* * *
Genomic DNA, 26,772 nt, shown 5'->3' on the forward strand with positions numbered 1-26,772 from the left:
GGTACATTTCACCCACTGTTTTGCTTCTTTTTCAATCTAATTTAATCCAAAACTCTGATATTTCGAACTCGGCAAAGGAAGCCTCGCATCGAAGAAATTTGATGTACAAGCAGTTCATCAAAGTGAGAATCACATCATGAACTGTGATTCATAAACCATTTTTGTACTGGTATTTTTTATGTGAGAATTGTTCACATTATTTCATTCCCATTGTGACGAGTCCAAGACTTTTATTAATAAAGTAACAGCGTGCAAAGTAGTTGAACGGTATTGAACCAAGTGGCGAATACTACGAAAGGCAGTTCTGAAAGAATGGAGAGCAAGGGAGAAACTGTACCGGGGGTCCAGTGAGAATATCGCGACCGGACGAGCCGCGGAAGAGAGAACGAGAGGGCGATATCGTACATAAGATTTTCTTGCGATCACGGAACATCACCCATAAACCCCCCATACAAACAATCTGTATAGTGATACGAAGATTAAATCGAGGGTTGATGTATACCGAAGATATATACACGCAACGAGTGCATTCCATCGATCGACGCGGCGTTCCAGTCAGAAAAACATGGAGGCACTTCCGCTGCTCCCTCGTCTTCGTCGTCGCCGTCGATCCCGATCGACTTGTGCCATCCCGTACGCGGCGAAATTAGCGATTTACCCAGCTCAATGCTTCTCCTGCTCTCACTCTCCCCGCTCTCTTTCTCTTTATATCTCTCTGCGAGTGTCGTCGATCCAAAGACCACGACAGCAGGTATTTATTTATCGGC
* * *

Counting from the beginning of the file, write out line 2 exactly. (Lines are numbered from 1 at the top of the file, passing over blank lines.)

GGTACATTTCACCCACTGTTTTGCTTCTTTTTCAATCTAATTTAATCCAAAACTCTGATATTTCGAACTCGGCAAAGGAAGCCTCGCATCGAAGAAATTTGATGTACAAGCAGTTCATCAAAGTGAGAATCACATCATGAACTGTGATTCATAAACCATTTTTGTACTGGTATTTTTTATGTGAGAATTGTTCACATTATTTCATTCCCATTGTGACGAGTCCAAGACTTTTATTAATAAAGTAACAGCGTGCAAAGTAGTTGAACGGTATTGAACCAAGTGGCGAATACTACGAAAGGCAGTTCTGAAAGAATGGAGAGCAAGGGAGAAACTGTACCGGGGGTCCAGTGAGAATATCGCGACCGGACGAGCCGCGGAAGAGAGAACGAGAGGGCGATATCGTACATAAGATTTTCTTGCGATCACGGAACATCACCCATAAACCCCCCATACAAACAATCTGTATAGTGATACGAAGATTAAATCGAGGGTTGATGTATACCGAAGATATATACACGCAACGAGTGCATTCCATCGATCGACGCGGCGTTCCAGTCAGAAAAACATGGAGGCACTTCCGCTGCTCCCTCGTCTTCGTCGTCGCCGTCGATCCCGATCGACTTGTGCCATCCCGTACGCGGCGAAATTAGCGATTTACCCAGCTCAATGCTTCTCCTGCTCTCACTCTCCCCGCTCTCTTTCTCTTTATATCTCTCTGCGAGTGTCGTCGATCCAAAGACCACGACAGCAGGTATTTATTTATCGGC